This type of exchange happens in many households as children often do not brush their teeth, even when told to do so. This nightly inquisition can occur less frequently if parents establish a habit in their children to brush their teeth.
Saturated fat consumption leads to abdominal fat
New research from Uppsala University shows that eating more saturated fat in the diet causes an increase in the amount of fat stored in the abdominal area in comparison with extra consumption of polyunsaturated fat.
County’s oldest consignment sale begins today
The Little Ones’ Consignment Sale, Madison County’s oldest semi-annual sale of its kind, is open to the public 8 a.m. to 6 p.m. today (Friday) and 8 a.m. to noon Saturday at the multi-ministry center behind United Methodist Church, West Main Street, Richmond. Marked items are half price on Saturday.
There’s more to do at the Village Trough
“I wish there was more to do here.”
Do you ever find yourself saying this sentence as you sit there bored out of your mind? Have you heard others ask it?
Well, there is something more to do now that Village Trough in Berea is staging shows with local and regional talent and preparing to open as a full dining and entertainment venue.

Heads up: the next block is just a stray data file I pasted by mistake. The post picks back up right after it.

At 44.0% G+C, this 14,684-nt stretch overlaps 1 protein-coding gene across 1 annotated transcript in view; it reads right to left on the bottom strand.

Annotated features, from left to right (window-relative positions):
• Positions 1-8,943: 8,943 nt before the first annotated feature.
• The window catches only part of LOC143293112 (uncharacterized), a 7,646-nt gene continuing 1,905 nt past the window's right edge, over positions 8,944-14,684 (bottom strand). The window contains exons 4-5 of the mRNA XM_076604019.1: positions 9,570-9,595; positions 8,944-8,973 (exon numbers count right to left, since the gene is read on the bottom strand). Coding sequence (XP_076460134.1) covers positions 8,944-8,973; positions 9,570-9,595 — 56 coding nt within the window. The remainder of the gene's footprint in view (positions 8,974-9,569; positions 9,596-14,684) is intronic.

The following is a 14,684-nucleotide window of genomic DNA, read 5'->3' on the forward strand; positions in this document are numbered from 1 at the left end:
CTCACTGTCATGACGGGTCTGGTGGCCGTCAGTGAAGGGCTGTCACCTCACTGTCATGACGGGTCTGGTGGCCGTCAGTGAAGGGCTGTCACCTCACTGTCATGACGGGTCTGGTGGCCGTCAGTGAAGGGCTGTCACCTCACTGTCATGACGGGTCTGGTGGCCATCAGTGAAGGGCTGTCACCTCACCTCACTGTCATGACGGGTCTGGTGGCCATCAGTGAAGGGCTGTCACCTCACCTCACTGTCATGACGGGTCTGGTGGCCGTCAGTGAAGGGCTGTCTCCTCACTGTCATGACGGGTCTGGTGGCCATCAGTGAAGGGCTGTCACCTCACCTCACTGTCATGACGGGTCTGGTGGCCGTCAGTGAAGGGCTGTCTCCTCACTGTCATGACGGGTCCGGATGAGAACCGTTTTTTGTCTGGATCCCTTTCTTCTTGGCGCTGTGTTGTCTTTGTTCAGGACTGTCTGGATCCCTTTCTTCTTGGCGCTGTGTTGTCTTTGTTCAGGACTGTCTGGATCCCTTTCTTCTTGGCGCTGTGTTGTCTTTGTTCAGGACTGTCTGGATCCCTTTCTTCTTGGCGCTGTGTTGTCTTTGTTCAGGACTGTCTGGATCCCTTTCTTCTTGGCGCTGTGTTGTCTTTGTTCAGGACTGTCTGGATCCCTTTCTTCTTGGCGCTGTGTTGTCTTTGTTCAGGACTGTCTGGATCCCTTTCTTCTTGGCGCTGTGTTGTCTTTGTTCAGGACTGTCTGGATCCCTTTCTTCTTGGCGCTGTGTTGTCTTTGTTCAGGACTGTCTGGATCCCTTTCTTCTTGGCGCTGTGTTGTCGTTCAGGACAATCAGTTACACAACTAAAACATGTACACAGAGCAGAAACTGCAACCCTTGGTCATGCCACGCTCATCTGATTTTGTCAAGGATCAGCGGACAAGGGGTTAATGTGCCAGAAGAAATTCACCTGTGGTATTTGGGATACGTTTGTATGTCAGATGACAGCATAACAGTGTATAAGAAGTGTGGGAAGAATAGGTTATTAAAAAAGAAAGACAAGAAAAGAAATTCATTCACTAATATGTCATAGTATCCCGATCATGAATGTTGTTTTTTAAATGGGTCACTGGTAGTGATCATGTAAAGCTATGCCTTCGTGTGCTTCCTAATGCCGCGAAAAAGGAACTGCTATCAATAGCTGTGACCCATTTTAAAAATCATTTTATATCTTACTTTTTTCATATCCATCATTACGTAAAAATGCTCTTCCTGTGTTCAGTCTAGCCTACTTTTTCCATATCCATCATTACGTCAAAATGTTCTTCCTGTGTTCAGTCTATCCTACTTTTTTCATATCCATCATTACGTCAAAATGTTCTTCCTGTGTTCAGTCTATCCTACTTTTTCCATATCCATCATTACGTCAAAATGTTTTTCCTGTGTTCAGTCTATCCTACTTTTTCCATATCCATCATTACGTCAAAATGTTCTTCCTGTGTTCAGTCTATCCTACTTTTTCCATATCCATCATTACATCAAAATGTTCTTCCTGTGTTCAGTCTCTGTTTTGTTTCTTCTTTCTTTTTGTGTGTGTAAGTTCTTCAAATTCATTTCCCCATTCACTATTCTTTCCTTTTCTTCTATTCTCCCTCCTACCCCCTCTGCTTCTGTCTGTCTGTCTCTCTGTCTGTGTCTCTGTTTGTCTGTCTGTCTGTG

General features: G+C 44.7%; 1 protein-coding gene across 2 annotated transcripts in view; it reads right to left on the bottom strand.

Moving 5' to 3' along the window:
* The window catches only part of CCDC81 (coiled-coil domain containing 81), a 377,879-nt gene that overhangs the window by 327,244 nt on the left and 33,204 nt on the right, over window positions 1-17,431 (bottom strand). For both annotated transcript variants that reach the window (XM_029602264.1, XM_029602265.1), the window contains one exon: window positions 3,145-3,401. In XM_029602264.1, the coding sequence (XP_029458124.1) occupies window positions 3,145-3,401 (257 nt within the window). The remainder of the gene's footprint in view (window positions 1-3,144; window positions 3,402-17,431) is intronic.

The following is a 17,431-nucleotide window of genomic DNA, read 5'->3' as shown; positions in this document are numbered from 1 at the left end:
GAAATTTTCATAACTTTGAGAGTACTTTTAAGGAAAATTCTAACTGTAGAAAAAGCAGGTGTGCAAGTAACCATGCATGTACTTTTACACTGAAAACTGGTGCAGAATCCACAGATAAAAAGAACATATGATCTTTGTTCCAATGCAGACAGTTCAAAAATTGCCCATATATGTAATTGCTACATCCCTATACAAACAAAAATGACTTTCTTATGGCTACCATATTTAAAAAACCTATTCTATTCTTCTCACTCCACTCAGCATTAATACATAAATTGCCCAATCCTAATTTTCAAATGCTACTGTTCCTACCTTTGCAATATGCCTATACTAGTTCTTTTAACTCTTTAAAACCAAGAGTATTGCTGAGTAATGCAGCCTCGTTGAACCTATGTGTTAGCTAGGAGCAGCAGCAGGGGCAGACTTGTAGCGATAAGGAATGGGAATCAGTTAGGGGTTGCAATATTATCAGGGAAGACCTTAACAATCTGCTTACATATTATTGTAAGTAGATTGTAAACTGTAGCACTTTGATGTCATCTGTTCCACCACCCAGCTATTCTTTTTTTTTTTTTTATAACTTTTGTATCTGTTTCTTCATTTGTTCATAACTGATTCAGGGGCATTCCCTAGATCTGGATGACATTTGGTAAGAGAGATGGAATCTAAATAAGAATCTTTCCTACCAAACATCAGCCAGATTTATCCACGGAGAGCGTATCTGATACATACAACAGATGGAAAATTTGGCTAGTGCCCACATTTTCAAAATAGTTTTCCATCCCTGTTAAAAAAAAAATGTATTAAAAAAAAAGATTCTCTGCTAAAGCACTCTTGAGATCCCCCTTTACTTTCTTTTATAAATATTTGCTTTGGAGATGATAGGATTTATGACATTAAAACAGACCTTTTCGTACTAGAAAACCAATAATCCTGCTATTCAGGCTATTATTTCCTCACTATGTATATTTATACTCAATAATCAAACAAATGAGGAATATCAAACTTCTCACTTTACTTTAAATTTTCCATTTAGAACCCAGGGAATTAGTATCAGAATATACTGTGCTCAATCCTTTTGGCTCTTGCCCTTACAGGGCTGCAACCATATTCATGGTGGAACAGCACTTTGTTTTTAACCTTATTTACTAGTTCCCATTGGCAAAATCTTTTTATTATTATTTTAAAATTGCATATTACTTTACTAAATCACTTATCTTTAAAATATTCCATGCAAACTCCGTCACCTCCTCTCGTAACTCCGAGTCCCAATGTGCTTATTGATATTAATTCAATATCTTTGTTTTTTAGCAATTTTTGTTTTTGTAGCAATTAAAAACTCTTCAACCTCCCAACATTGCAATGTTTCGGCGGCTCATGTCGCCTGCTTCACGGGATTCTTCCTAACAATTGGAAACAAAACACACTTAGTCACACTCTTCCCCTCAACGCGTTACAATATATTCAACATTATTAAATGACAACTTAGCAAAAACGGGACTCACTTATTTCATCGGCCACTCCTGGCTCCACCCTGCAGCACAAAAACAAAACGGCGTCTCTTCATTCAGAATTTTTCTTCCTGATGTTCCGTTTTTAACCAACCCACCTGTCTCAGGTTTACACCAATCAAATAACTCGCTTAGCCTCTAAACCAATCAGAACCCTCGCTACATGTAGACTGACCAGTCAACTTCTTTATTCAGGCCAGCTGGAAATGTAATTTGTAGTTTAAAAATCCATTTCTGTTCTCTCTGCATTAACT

Let’s have a Mardi Gras party in Kentucky
It’s the time of year when the people in New Orleans celebrate a festival called Mardi Gras. Many states now do the same. Some call it “Fat Tuesday” which I have never understood till I went to New Orleans (five times) and saw all of the excitement for myself.
Beat the winter blues with meatballs
When it’s this cold outside it’s nice to warm up with some good comfort food.
I can think of few things more wonderful than the smell of simmering meatballs coming from the kitchen while I cuddle with my two young children, and a few good books, on a brisk winter day.
Taste test Thursday
The sun is shining, but the chill has returned, so I hope you made the most of the warm, sunny weather this weekend.
The spring greens are being as tentative as the warm temperatures, but there is talk of lettuce being harvested and a continued trickle of kale, pea shoots, miner’s lettuce and spinach. To make room for the spring harvests, winter squash and sweet potatoes have been marked down to $1/pound and pumpkins are only 50 cents/pound.
Buttercups in grazed pastures
One of the signs that spring has arrived is when the yellow flowers of buttercup begin to appear, but it’s during the winter months that the vegetative growth of buttercup takes place.
As a cool season weed, this plant often flourishes in overgrazed pasture fields with poor stands of desirable forages. In fact, many fields that have dense buttercup populations are fields heavily grazed by animals during the fall through the early spring months.
Make a difference this summer, volunteer at 4-H Camp
On June 30 more than 200 Madison County kids will load a bus headed for four days and three nights of fun at 4-H Summer Camp.
Campers will have a chance to hike, swim, dance and spend time learning about the environment, their friends and themselves.
And we need your help to make it possible!